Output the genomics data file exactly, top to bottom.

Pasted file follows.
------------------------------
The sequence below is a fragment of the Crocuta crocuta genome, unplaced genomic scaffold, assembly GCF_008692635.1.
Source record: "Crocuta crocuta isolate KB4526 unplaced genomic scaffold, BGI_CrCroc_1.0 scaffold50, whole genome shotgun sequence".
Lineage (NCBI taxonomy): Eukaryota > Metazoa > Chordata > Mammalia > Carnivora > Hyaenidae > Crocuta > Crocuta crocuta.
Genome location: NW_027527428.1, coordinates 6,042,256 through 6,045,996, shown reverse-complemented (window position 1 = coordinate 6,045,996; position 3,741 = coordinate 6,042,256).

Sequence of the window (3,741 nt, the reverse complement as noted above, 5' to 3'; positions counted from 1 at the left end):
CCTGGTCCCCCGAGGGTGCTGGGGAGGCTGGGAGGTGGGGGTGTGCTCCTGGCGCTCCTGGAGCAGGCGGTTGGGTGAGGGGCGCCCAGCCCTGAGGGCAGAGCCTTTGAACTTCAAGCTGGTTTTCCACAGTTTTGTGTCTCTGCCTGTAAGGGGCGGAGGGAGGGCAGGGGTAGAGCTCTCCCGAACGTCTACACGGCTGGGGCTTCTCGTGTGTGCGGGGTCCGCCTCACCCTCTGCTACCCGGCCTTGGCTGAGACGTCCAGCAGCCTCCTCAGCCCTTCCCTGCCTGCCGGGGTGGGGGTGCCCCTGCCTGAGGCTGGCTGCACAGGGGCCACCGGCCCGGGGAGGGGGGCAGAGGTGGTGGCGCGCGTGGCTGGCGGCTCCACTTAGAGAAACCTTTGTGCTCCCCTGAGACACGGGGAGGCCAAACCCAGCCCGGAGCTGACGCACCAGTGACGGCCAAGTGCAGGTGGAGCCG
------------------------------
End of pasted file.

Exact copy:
The sequence below is a fragment of the Crocuta crocuta genome, unplaced genomic scaffold, assembly GCF_008692635.1.
Source record: "Crocuta crocuta isolate KB4526 unplaced genomic scaffold, BGI_CrCroc_1.0 scaffold50, whole genome shotgun sequence".
Lineage (NCBI taxonomy): Eukaryota > Metazoa > Chordata > Mammalia > Carnivora > Hyaenidae > Crocuta > Crocuta crocuta.
Genome location: NW_027527428.1, coordinates 6,042,256 through 6,045,996, shown reverse-complemented (window position 1 = coordinate 6,045,996; position 3,741 = coordinate 6,042,256).

Sequence of the window (3,741 nt, the reverse complement as noted above, 5' to 3'; positions counted from 1 at the left end):
CCTGGTCCCCCGAGGGTGCTGGGGAGGCTGGGAGGTGGGGGTGTGCTCCTGGCGCTCCTGGAGCAGGCGGTTGGGTGAGGGGCGCCCAGCCCTGAGGGCAGAGCCTTTGAACTTCAAGCTGGTTTTCCACAGTTTTGTGTCTCTGCCTGTAAGGGGCGGAGGGAGGGCAGGGGTAGAGCTCTCCCGAACGTCTACACGGCTGGGGCTTCTCGTGTGTGCGGGGTCCGCCTCACCCTCTGCTACCCGGCCTTGGCTGAGACGTCCAGCAGCCTCCTCAGCCCTTCCCTGCCTGCCGGGGTGGGGGTGCCCCTGCCTGAGGCTGGCTGCACAGGGGCCACCGGCCCGGGGAGGGGGGCAGAGGTGGTGGCGCGCGTGGCTGGCGGCTCCACTTAGAGAAACCTTTGTGCTCCCCTGAGACACGGGGAGGCCAAACCCAGCCCGGAGCTGACGCACCAGTGACGGCCAAGTGCAGGTGGAGCCG